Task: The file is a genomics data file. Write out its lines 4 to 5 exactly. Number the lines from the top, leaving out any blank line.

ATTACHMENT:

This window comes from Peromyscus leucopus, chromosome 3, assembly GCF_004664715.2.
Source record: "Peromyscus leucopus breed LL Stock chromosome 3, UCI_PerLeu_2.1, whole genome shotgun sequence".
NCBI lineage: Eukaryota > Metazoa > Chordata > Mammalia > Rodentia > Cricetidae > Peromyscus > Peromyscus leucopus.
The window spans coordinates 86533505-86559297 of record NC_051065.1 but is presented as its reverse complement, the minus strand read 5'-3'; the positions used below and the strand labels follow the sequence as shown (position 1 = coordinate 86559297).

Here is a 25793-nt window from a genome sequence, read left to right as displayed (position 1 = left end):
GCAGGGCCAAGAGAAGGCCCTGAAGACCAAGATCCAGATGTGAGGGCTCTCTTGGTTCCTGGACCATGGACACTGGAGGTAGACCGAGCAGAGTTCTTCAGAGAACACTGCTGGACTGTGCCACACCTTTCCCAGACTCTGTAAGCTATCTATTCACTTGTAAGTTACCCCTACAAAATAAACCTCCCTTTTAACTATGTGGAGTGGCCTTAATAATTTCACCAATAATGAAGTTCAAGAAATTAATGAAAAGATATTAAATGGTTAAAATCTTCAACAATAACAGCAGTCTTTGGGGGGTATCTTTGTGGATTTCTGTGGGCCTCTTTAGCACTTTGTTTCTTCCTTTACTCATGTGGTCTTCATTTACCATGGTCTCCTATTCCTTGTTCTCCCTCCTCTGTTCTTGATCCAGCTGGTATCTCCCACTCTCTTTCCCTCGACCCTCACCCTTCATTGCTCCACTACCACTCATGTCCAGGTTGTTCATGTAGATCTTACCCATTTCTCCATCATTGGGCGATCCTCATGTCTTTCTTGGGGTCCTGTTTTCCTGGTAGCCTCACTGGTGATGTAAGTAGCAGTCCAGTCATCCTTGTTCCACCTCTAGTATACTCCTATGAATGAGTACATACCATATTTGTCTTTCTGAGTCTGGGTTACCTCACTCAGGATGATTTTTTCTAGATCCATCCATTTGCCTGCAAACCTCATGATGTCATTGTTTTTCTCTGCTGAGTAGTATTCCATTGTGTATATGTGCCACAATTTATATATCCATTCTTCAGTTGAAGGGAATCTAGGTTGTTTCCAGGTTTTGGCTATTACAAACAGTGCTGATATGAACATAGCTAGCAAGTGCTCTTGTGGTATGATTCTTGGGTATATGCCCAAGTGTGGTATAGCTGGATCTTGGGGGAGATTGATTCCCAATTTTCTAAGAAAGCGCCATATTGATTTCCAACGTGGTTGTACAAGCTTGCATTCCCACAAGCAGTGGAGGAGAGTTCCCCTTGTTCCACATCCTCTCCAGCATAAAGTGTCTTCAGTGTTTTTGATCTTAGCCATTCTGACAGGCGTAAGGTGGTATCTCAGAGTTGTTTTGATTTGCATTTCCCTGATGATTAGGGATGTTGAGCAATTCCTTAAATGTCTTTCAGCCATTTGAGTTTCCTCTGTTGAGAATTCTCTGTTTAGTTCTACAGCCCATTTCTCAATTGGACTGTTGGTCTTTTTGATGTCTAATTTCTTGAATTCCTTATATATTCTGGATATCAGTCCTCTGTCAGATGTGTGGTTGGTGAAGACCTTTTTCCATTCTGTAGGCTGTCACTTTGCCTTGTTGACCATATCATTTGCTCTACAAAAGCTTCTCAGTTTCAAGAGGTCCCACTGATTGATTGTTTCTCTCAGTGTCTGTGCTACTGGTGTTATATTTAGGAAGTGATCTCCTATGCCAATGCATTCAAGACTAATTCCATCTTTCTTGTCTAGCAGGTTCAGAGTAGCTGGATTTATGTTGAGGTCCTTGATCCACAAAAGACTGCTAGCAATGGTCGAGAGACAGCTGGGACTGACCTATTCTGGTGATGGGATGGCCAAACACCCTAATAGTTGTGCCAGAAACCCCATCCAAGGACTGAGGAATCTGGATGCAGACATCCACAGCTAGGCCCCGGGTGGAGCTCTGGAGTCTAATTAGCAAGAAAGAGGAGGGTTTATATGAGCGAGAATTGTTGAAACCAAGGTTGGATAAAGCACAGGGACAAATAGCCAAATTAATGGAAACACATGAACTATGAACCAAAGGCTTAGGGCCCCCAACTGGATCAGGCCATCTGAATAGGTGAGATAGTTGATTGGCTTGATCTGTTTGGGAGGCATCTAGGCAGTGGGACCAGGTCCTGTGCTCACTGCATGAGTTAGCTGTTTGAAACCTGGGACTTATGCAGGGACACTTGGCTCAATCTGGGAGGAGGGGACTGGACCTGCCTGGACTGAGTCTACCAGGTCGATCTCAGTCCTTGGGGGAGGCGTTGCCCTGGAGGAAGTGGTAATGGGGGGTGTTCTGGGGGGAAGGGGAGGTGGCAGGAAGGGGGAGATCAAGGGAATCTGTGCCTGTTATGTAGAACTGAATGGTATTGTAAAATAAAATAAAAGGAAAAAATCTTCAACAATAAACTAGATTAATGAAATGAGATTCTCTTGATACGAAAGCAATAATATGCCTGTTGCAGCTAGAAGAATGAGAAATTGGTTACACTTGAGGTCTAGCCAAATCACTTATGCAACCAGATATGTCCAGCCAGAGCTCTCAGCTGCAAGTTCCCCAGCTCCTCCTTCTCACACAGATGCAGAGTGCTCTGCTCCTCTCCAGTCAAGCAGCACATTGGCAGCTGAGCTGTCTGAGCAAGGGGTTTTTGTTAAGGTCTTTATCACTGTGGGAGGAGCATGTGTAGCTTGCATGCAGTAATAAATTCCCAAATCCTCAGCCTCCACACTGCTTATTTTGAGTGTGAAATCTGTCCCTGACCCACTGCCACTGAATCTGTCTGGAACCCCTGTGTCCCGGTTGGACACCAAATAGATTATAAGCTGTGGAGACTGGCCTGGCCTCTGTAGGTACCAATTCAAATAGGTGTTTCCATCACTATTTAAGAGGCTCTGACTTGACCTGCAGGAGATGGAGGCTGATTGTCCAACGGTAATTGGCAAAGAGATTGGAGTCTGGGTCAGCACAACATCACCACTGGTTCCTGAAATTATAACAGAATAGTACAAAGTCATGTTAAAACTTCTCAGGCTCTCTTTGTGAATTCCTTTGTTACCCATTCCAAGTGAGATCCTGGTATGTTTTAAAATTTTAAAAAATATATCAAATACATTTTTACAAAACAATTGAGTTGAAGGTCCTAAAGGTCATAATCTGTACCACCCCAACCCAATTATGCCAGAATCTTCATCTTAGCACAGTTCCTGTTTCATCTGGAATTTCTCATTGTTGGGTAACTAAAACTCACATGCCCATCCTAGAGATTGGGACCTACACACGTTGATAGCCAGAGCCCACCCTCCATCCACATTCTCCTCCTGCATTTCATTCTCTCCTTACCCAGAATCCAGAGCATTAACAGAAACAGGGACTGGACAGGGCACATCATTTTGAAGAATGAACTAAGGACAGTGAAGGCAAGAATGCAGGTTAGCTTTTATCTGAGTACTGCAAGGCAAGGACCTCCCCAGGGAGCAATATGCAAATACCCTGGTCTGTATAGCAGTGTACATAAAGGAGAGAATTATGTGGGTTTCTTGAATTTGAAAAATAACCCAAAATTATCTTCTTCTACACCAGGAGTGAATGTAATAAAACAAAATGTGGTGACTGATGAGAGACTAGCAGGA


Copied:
The window spans coordinates 86533505-86559297 of record NC_051065.1 but is presented as its reverse complement, the minus strand read 5'-3'; the positions used below and the strand labels follow the sequence as shown (position 1 = coordinate 86559297).

Here is a 25793-nt window from a genome sequence, read left to right as displayed (position 1 = left end):